In a decision released August 7, 2014, the Nova Scotia Supreme Court denied an application for an advance payment to a party who was injured in a December 10, 2011 motor vehicle pedestrian accident even though the driver admitted liability for the accident and previous voluntary advance payments totaling $15,000 had been made.
In Hynes v. Jones, the injured plaintiff alleged that he sustained multiple injuries as a consequence of the accident, including several fractures and psychological injuries. He was awaiting hip surgery and a neuropsychological assessment at the time of the motion for an interim payment. The motion was heard on March 11, 2014. The plaintiff sought approximately $149,000. in advance payments. The defendant resisted the motion on the basis that the plaintiff had been injured in a fall subsequent to the motor vehicle accident and challenged the causal relationship between the accident and some of the injuries alleged to have been sustained in the accident.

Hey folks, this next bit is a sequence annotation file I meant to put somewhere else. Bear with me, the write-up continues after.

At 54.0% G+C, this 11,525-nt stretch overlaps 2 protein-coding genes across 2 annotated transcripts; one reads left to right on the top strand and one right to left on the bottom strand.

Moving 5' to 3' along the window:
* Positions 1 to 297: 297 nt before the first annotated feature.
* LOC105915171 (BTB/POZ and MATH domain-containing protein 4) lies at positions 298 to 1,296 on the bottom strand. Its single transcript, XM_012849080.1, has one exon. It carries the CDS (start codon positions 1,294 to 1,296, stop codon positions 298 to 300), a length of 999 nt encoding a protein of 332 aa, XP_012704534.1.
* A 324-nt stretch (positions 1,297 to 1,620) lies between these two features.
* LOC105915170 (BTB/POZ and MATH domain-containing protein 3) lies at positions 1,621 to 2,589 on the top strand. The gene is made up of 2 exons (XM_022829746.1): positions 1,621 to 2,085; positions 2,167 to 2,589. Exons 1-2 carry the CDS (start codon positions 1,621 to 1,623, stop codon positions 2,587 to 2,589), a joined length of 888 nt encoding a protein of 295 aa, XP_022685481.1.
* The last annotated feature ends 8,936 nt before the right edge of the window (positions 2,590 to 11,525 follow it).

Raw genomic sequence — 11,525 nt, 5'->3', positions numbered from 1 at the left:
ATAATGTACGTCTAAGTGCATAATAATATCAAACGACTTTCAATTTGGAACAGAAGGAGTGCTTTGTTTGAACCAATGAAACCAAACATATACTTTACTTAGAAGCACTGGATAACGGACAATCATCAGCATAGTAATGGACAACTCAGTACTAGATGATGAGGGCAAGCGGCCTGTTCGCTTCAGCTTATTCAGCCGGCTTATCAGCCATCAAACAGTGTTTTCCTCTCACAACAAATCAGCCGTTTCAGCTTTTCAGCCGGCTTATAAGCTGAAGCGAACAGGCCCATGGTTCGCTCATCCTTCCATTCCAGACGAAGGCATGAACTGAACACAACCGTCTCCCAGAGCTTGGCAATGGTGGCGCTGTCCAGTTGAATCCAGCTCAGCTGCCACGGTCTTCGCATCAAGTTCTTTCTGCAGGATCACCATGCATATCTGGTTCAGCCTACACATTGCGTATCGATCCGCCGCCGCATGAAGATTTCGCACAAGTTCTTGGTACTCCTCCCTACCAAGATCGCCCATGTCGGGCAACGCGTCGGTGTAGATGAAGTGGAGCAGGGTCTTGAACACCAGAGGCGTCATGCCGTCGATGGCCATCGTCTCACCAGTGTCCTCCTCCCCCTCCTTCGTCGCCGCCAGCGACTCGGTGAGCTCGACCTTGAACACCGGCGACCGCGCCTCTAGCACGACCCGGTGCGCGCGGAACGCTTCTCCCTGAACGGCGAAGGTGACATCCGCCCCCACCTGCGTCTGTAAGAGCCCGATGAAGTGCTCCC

The motion was made pursuant to Civil Procedure Rule 70.08. This Rule provides that the court may grant an order for an interim payment and any such order “”must provide for a reasonable contribution towards damages that the person making the claim is likely to recover, less any deduction to which the other party is likely to be entitled “”.
In Hynes, the court noted that the range of general damages that may be available to the plaintiff varied widely and hinged to a significant extent on proof that some of his injuries were “caused” by the accident. His Lordship noted that although there was some evidence at this stage that would suggest that they were causally linked, the degree of the plaintiff’s impairment and the time required for the his injuries to resolve would depend on the findings of a court in possession of medical evidence that speaks clearly to those questions and which was not before his Lordship on the motion. The court rejected the request for an advance payment of general damages.
Further, the court rejected a request for an advance payment towards loss of income as to do so would have required the court to speculate as to income loss, which it was not prepared to do. In the result, the plaintiff was unsuccessful in his motion and as such, was required to respond to an order of costs in favour of the defendant.